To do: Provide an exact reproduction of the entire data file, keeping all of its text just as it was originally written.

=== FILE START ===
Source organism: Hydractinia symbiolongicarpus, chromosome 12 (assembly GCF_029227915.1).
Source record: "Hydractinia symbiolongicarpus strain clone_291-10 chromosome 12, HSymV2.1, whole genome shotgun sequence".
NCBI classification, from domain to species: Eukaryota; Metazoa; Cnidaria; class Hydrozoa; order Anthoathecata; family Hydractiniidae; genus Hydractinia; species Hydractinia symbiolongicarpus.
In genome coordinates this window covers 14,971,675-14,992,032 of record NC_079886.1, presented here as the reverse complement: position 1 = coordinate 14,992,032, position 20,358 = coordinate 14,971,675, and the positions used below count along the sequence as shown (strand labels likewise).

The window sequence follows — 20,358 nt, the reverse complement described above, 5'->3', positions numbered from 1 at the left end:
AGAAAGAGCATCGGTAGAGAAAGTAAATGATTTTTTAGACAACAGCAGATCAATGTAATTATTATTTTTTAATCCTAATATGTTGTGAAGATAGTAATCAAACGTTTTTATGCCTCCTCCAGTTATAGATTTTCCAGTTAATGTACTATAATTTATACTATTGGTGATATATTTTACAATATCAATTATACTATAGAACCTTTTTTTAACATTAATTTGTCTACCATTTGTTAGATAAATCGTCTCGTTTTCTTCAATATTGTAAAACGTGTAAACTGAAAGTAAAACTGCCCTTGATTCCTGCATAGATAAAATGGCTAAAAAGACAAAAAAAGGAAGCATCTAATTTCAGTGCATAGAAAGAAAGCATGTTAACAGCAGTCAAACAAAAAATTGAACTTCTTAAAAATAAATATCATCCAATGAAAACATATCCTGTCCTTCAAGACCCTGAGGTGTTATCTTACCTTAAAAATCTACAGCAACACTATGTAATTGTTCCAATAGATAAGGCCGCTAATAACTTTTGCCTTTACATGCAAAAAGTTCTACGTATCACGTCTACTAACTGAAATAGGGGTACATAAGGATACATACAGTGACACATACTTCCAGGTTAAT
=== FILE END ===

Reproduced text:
Source organism: Hydractinia symbiolongicarpus, chromosome 12 (assembly GCF_029227915.1).
Source record: "Hydractinia symbiolongicarpus strain clone_291-10 chromosome 12, HSymV2.1, whole genome shotgun sequence".
NCBI classification, from domain to species: Eukaryota; Metazoa; Cnidaria; class Hydrozoa; order Anthoathecata; family Hydractiniidae; genus Hydractinia; species Hydractinia symbiolongicarpus.
In genome coordinates this window covers 14,971,675-14,992,032 of record NC_079886.1, presented here as the reverse complement: position 1 = coordinate 14,992,032, position 20,358 = coordinate 14,971,675, and the positions used below count along the sequence as shown (strand labels likewise).

The window sequence follows — 20,358 nt, the reverse complement described above, 5'->3', positions numbered from 1 at the left end:
AGAAAGAGCATCGGTAGAGAAAGTAAATGATTTTTTAGACAACAGCAGATCAATGTAATTATTATTTTTTAATCCTAATATGTTGTGAAGATAGTAATCAAACGTTTTTATGCCTCCTCCAGTTATAGATTTTCCAGTTAATGTACTATAATTTATACTATTGGTGATATATTTTACAATATCAATTATACTATAGAACCTTTTTTTAACATTAATTTGTCTACCATTTGTTAGATAAATCGTCTCGTTTTCTTCAATATTGTAAAACGTGTAAACTGAAAGTAAAACTGCCCTTGATTCCTGCATAGATAAAATGGCTAAAAAGACAAAAAAAGGAAGCATCTAATTTCAGTGCATAGAAAGAAAGCATGTTAACAGCAGTCAAACAAAAAATTGAACTTCTTAAAAATAAATATCATCCAATGAAAACATATCCTGTCCTTCAAGACCCTGAGGTGTTATCTTACCTTAAAAATCTACAGCAACACTATGTAATTGTTCCAATAGATAAGGCCGCTAATAACTTTTGCCTTTACATGCAAAAAGTTCTACGTATCACGTCTACTAACTGAAATAGGGGTACATAAGGATACATACAGTGACACATACTTCCAGGTTAAT